Photo Credit: Tripu, via Flickr
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Graphics Memory Handling
Windows 7 takes a different approach to managing graphics memory usage. In previous versions of Windows, the graphics memory allocated to a particular application was reserved, whether an application window was open on the desktop or minimized. With Windows 7, the only time graphics memory is allocated to an application is when an application window is active. By itself, that will speed up computer performance.
One “feature” of Windows 7 that may seriously impair performance is the Aero theme. Yes, the same Aero theme that made its appearance in Microsoft Vista is back in Windows 7, along with a few partners: Aero Peek, Aero Snap and Aero Shake. The Aero theme gained a reputation as a memory hog. That’s the desktop theme with the see-through Window frames. Aero Peek, which is enabled by default, will give you a thumbnail view of an application window you have open on the desktop when you mouse over its tab in the task bar. Peek will also make the previewed window active and fade out all other application windows when you mouse over its thumbnail.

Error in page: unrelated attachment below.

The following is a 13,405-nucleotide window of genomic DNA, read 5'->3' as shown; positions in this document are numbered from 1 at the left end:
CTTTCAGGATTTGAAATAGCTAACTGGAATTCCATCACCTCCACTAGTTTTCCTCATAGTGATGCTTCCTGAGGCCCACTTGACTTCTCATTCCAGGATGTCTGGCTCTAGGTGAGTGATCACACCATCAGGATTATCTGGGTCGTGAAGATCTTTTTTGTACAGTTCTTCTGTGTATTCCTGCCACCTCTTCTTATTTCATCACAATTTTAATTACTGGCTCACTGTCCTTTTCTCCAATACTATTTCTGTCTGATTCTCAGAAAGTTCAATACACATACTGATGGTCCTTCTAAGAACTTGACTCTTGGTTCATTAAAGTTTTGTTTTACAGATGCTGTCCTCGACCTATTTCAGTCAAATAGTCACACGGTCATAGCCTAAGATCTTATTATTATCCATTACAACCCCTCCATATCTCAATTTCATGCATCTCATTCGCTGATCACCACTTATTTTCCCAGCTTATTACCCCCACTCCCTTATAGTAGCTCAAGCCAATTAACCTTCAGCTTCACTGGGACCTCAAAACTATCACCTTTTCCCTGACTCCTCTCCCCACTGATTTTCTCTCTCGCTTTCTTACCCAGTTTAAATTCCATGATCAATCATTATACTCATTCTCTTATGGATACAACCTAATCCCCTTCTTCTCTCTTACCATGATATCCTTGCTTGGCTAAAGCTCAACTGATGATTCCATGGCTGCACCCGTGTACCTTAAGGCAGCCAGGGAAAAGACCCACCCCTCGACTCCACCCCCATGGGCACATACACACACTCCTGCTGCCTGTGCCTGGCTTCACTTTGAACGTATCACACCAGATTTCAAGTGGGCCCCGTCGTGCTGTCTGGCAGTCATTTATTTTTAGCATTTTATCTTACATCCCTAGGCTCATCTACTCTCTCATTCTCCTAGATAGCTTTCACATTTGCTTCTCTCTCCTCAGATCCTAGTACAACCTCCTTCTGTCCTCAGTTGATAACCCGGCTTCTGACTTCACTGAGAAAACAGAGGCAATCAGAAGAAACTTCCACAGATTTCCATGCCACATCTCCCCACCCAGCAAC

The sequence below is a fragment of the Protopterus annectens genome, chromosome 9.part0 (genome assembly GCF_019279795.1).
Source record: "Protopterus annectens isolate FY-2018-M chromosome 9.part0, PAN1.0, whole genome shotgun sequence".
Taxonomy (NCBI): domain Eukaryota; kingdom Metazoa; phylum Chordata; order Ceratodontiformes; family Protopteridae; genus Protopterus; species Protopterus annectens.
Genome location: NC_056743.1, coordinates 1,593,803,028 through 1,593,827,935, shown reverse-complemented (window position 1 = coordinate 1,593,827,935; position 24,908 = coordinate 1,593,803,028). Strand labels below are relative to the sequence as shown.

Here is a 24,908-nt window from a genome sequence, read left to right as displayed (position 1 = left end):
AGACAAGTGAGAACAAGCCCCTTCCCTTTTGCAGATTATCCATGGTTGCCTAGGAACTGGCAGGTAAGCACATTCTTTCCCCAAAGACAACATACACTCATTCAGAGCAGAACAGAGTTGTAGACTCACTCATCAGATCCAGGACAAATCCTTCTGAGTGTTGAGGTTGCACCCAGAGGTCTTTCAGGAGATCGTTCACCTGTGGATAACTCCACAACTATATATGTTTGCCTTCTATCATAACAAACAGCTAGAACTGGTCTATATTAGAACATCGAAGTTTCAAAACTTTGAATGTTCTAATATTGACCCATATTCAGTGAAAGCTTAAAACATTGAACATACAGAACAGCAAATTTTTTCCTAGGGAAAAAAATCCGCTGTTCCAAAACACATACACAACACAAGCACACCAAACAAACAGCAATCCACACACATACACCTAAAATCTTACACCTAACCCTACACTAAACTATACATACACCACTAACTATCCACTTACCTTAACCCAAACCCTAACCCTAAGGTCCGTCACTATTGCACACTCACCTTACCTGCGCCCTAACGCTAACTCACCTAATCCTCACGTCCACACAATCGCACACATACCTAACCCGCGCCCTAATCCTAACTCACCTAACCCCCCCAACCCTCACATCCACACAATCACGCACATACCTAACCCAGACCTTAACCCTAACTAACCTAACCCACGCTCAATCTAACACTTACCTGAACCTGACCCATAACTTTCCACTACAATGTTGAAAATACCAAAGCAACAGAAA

Aero Snap allows you to neaten up your desktop by dragging and dropping unused windows to the screen corners. This will enable you to resize and reshape the Windows automatically. A window moved to the side of your screen will shrink by 50%. It will return to its normal size when you drag the window back to its original location.
Aero Shake is a new feature that will enable you to minimize all other open windows on the desktop by selecting one window, holding down the mouse button and shaking it. Only the window you’ve selected will remain open. To re-open the other application windows, grab the one open application window and shake it again.
On the surface, the Aero features seem like they could be useful, but they also have the potential to take up a lot of memory, unless Microsoft re-engineered Aero to be more efficient. On the other hand, Microsoft should be commended for taking some time to create features that users might actually like.